Coming into force on 6 April 2022 The Divorce, Dissolution and Separation Act 2020 introduced…
Until recently where a married couple was separating, if one spouse obtained information or documents belonging to the other, rules established in the case of Hildebrand (1992) provided that copies could be retained but the originals must be disclosed to the other party. The law in this area has recently undergone a significant change, following the case of Imerman (2010).
Imerman v Imerman (2010)
This was a case in which the Husband shared an office with the Wife’s brothers and had access to a shared computer system. Concerned that the Husband may not fully disclose his financial position, one of the brothers copied documents and information belonging to the Husband. This was then given to the Wife’s solicitors.
Under what had come to be known as the ‘Hildebrand’ rules the Wife’s solicitors disclosed the documents to the Husband’s solicitors. The Husband applied for an injunction to prevent the use of the information and to ensure that all documents were returned to him.
The Court of Appeal held that the documents had been incorrectly obtained and could not therefore be relied upon. Obtaining the documents in this way had breached the Husband’s right to privacy. The Husband was entitled to the return of all documents and information and the brothers were prevented from disclosing any of these to the Wife or her solicitors.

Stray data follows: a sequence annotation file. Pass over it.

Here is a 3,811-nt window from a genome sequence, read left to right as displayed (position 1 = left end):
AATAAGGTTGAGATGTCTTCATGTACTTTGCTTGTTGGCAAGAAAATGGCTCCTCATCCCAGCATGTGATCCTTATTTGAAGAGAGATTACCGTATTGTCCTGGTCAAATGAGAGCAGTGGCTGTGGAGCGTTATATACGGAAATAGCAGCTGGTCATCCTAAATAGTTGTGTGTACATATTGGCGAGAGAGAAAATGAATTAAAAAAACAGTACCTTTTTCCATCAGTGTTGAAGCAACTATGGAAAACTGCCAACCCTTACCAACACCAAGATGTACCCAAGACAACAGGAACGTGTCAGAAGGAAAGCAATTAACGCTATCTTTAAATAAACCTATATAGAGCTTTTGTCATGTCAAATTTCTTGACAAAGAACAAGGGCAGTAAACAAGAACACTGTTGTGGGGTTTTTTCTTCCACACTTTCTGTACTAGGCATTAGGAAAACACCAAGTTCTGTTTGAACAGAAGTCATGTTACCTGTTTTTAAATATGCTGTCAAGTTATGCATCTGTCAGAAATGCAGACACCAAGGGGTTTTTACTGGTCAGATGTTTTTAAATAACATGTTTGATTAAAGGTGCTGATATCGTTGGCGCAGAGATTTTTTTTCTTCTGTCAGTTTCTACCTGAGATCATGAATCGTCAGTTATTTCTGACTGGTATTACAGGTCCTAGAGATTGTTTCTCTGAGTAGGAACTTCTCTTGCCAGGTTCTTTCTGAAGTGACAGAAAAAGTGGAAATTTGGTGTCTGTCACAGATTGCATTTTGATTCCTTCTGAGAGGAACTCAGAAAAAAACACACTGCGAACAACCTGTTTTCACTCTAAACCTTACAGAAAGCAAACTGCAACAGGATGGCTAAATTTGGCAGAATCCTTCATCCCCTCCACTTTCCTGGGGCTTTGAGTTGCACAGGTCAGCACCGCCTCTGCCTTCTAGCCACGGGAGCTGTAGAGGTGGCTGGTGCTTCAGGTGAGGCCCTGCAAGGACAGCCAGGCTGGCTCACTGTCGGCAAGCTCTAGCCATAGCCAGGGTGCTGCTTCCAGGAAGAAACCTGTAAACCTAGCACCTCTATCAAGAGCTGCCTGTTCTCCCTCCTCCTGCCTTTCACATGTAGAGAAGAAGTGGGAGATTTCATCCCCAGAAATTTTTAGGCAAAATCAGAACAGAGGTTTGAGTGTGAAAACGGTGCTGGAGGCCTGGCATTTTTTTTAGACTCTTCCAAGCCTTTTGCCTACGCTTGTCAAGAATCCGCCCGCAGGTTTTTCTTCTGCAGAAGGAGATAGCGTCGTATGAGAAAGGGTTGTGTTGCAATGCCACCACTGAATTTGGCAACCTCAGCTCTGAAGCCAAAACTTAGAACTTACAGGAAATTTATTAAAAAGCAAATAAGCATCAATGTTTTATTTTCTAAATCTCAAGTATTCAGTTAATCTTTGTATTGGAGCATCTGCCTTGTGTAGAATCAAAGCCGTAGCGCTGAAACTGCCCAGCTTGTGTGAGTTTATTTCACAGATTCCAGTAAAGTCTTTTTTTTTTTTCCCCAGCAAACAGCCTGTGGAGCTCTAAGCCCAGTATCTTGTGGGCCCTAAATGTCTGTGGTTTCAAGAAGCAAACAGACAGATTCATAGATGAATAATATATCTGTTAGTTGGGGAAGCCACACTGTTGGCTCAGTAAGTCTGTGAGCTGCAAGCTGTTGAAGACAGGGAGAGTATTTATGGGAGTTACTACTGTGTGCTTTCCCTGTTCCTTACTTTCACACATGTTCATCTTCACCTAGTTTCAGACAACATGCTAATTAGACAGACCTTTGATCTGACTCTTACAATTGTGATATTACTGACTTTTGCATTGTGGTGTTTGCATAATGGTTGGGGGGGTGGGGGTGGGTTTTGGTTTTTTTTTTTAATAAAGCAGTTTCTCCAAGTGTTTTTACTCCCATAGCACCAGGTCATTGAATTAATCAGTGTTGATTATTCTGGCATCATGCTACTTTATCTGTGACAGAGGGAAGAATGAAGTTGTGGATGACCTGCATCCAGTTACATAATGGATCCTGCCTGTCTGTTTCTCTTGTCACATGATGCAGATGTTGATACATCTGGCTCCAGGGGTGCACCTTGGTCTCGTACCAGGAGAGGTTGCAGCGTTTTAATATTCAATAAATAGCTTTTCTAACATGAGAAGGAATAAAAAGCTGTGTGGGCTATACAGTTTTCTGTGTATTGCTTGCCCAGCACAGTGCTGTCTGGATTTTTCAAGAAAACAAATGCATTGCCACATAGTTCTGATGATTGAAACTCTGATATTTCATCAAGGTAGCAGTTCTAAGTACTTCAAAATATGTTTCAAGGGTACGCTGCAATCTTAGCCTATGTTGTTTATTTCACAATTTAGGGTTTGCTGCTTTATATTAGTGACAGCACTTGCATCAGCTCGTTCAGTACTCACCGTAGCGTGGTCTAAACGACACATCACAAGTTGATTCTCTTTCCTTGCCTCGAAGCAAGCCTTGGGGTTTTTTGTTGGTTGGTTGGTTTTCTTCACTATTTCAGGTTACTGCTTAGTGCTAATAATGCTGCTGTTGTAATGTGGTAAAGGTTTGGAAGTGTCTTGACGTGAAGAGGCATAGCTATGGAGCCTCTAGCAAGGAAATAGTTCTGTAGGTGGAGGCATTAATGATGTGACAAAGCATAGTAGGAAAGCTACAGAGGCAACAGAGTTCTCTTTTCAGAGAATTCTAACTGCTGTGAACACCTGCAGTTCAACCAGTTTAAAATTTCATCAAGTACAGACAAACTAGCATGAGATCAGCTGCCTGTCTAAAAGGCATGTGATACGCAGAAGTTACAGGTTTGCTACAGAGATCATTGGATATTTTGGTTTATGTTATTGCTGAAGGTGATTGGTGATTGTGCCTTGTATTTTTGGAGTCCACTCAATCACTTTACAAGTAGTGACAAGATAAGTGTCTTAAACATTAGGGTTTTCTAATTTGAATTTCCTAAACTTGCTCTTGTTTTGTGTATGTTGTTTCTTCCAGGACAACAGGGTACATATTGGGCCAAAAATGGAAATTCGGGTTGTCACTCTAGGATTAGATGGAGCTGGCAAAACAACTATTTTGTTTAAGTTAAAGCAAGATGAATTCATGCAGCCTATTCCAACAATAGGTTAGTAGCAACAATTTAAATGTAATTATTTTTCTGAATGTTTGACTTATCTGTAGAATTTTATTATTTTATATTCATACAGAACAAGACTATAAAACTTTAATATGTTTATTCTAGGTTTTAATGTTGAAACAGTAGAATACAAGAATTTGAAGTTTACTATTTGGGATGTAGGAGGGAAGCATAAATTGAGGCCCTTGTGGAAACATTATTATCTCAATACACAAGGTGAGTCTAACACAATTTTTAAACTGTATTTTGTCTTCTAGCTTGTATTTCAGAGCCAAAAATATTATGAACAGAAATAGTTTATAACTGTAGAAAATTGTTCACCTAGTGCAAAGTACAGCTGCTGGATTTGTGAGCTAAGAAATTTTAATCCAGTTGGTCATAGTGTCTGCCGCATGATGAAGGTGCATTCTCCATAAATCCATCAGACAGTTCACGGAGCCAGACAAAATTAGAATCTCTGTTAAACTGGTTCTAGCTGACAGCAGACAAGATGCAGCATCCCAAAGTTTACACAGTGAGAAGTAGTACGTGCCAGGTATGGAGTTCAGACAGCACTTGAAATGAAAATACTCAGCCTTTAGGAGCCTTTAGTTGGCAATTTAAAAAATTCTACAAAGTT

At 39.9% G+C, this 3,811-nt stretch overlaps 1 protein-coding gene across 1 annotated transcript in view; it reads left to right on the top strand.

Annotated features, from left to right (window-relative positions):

Implications of the case
This case has implications in a day-to-day sense for many separating couples. Upon separation the status of information – including items of post and bank statements – is more likely to be considered to be confidential. If one spouse has accessed documents belonging to the other they would not be able to rely on them. It is no longer acceptable to take copies. The other spouse must be given the opportunity to make full and frank financial disclosure as required by the court in a financial application. In the event that the other spouse does not do so the only route available is for the other person to remember what they saw in the documents without making copies and ask the court to decide whether to accept that evidence.
There is the possibility that the spouse who believes that their former partner has not given full disclosure could apply to the court for an order freezing the other’s assets, or to permit the applicant to enter certain premises to search for and seize information. However such applications are rare and the Applicant must be able to show a strong case before an order will be made.
If you would like advice in this area the please contact one of our family solicitors, Miss Vincent or Miss Booth on 01926 422 101.